When are the first germs of the new life deposited? It is when in the name of the Father, and of the Son, and of the Holy Ghost, the water of baptism is poured on an infant brow. This is what St. Paul calls "the washing of regeneration;" this is what our Lord had Himself described as being "born of water and of the Spirit." We see nothing that is not perfectly ordinary and commonplace; a clergyman, a font, the infant, the parents, the godparents, the few surrounding worshippers. But true Christian faith knows that He is there, Who was crucified in weakness and Who reigns in power; present by the agency of His Divine Spirit, to turn what but for Him would be an empty and useless form, into a solemn act of momentous import, which is registered above; to make the child, who can offer no resistance such as an adult might offer to the influences of grace, then and there a "member of Christ, a child of [16/17] God, and an inheritor of the kingdom of heaven." Truly, at a christening, the Kingdom of God cometh not with observation.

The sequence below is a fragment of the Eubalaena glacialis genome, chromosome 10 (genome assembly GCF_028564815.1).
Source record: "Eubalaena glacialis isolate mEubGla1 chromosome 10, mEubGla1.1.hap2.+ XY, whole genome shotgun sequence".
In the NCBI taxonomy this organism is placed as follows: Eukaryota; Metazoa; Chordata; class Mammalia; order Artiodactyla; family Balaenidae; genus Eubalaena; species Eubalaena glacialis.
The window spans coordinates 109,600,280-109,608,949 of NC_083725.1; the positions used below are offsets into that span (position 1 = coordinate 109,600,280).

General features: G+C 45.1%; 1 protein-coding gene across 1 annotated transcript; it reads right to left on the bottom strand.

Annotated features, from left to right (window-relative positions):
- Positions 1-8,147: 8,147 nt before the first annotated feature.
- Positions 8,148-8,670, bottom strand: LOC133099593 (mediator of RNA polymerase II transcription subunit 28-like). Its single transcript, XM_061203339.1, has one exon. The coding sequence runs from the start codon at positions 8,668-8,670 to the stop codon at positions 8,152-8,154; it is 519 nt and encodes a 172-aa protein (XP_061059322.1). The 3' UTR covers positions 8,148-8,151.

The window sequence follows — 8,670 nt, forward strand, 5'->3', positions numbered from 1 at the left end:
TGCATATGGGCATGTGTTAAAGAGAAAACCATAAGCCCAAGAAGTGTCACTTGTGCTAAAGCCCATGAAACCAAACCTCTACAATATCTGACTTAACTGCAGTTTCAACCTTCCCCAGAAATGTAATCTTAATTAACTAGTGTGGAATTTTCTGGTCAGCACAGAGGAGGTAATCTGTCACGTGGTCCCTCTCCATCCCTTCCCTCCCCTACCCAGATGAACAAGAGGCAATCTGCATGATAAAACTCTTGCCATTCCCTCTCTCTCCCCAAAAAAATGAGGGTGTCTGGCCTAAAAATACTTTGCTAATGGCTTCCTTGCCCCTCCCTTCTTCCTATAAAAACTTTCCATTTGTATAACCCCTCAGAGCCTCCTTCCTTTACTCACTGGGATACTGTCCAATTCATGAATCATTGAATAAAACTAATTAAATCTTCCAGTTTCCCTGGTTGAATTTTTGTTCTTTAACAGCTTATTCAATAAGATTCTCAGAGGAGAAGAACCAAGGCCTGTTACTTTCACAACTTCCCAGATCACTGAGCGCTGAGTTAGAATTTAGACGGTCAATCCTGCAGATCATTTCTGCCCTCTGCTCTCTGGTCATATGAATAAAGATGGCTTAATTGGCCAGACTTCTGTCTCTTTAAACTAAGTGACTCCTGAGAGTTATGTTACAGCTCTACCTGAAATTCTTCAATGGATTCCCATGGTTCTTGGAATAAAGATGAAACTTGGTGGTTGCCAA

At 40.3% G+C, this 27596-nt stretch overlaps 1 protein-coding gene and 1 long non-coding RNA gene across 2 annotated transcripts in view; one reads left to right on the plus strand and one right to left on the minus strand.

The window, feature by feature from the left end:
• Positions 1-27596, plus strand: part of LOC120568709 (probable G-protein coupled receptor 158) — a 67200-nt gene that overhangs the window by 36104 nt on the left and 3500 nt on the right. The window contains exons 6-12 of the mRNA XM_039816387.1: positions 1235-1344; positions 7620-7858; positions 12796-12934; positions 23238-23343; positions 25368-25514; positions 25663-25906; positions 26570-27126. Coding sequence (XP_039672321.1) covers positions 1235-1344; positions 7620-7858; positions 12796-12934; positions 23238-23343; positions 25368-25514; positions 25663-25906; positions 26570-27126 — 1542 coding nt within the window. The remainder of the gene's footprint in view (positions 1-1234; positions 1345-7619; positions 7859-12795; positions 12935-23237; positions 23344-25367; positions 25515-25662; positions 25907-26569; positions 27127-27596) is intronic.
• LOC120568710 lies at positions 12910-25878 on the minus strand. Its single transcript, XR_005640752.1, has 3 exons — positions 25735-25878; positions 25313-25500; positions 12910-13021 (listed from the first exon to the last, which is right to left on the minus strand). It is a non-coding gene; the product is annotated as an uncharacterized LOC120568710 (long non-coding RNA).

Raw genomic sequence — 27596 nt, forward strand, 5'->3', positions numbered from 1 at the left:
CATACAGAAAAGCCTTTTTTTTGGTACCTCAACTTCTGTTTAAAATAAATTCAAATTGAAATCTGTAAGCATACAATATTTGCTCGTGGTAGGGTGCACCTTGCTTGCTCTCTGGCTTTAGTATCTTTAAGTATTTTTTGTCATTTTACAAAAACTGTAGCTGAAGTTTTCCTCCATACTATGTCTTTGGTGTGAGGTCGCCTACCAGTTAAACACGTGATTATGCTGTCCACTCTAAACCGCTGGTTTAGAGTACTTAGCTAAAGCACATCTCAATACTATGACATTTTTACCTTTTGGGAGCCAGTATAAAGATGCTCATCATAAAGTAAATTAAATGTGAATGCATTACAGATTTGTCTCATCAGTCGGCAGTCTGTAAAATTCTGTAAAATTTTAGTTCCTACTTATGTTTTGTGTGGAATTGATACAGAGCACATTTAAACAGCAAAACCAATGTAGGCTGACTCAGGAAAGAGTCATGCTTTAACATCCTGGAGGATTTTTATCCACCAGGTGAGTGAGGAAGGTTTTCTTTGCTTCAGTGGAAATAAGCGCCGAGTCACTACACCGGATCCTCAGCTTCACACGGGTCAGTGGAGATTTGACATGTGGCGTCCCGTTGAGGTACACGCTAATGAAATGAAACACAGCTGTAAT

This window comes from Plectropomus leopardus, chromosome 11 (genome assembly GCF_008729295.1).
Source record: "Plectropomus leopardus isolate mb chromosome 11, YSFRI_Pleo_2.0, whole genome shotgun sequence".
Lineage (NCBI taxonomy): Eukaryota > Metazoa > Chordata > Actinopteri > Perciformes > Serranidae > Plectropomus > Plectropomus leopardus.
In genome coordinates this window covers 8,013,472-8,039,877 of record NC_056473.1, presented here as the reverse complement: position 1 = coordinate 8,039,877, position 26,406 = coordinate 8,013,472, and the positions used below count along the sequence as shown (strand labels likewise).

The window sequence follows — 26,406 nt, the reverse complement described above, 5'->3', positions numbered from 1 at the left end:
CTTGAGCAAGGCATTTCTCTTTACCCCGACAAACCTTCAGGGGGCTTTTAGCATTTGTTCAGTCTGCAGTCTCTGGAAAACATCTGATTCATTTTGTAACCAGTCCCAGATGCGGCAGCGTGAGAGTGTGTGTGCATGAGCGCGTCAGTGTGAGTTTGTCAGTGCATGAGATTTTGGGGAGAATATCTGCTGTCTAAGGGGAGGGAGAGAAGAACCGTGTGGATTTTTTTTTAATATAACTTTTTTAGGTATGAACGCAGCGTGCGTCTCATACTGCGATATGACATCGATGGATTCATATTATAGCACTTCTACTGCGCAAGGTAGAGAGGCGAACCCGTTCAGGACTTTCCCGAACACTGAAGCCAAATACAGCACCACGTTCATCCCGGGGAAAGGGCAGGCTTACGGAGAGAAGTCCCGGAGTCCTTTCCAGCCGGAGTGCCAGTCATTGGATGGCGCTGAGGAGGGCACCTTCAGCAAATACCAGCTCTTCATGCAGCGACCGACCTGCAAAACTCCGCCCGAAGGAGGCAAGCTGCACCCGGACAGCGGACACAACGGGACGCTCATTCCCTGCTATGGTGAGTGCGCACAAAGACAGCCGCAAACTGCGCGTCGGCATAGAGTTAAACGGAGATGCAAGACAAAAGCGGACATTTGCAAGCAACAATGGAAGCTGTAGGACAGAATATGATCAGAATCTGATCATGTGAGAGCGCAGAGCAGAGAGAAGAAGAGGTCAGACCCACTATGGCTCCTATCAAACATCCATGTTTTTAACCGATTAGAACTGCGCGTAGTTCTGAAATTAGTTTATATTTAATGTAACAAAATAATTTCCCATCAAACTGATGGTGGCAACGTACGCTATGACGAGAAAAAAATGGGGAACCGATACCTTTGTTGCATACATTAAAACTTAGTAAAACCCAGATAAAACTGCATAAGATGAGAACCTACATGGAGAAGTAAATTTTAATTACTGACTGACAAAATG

And if, in after-years, the precious grace thus given is, as it well may be, sinned away and lost, and nothing but the stamp or socket of the Divine gift remains, without its informing spiritual and vital power, then another change is necessary, which we call conversion. And what is conversion? Is it always a something that can be appraised and registered, as having happened at some exact hour of the clock; as having been attended by such and such recognized symptoms; as announced to bystanders in these or those conventional or indispensable ejaculations; as achieved among certain invariable and easily described experiences? Assuredly not. A conversion may have its vivid and memorable occasion, its striking and visible incidents; a light from heaven above the brightness of the sun, may at midday, during a country-ride, flash upon the soul of Saul of Tarsus; a verse of Scripture, suddenly illuminated with new, and unsuspected, and constraining meaning, may give a totally new direction to the will and genius of Augustine. But in truth the types of the process of conversion are just as various as are the souls of men; the one thing that does not vary, since it is the essence of what takes place, is a change--a deep and vital change,--in the direction of the will. Conversion is the substitution of God's Will as the end and aim of life, for all other aims and ends whatever; and thus, human [17/18] nature being what it is, conversion is as a rule a "turning from darkness to light, and from the power of Satan unto God, that" a man may "receive forgiveness of sins and an inheritance among them which are sanctified through faith that is in" Christ. [Acts xxvi. 18.] And this change itself most assuredly cometh not with observation. The after-effects indeed appear; the generosities of self-sacrifice; the unity of purpose which gives meaning and solemnity and force to life; the proper fruits of the Spirit, love, joy, peace, long-suffering, gentleness, goodness, each in such measure as befits the requirements of natural character. Certainly when the Divine Kingdom has come into a soul, the result may often be traced by sure marks of its presence; but in this case too, the Kingdom of God cometh, at least as a rule, not with observation.